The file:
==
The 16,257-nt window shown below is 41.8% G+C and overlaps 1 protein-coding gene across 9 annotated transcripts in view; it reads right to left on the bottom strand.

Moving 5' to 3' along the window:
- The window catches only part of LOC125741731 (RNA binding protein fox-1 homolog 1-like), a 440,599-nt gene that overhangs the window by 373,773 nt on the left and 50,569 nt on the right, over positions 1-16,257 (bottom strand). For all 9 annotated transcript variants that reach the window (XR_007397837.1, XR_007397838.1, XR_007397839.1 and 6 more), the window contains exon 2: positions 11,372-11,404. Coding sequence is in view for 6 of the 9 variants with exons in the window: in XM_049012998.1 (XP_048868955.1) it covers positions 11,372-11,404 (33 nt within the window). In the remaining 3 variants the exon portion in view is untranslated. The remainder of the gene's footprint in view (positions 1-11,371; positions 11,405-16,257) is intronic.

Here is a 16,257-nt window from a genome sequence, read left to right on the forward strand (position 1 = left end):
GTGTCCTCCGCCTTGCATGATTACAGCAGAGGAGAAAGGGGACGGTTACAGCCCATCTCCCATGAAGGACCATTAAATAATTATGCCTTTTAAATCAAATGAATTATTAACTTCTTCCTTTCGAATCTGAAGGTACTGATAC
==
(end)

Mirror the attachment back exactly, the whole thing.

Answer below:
The 16,257-nt window shown below is 41.8% G+C and overlaps 1 protein-coding gene across 9 annotated transcripts in view; it reads right to left on the bottom strand.

Moving 5' to 3' along the window:
- The window catches only part of LOC125741731 (RNA binding protein fox-1 homolog 1-like), a 440,599-nt gene that overhangs the window by 373,773 nt on the left and 50,569 nt on the right, over positions 1-16,257 (bottom strand). For all 9 annotated transcript variants that reach the window (XR_007397837.1, XR_007397838.1, XR_007397839.1 and 6 more), the window contains exon 2: positions 11,372-11,404. Coding sequence is in view for 6 of the 9 variants with exons in the window: in XM_049012998.1 (XP_048868955.1) it covers positions 11,372-11,404 (33 nt within the window). In the remaining 3 variants the exon portion in view is untranslated. The remainder of the gene's footprint in view (positions 1-11,371; positions 11,405-16,257) is intronic.

Here is a 16,257-nt window from a genome sequence, read left to right on the forward strand (position 1 = left end):
GTGTCCTCCGCCTTGCATGATTACAGCAGAGGAGAAAGGGGACGGTTACAGCCCATCTCCCATGAAGGACCATTAAATAATTATGCCTTTTAAATCAAATGAATTATTAACTTCTTCCTTTCGAATCTGAAGGTACTGATAC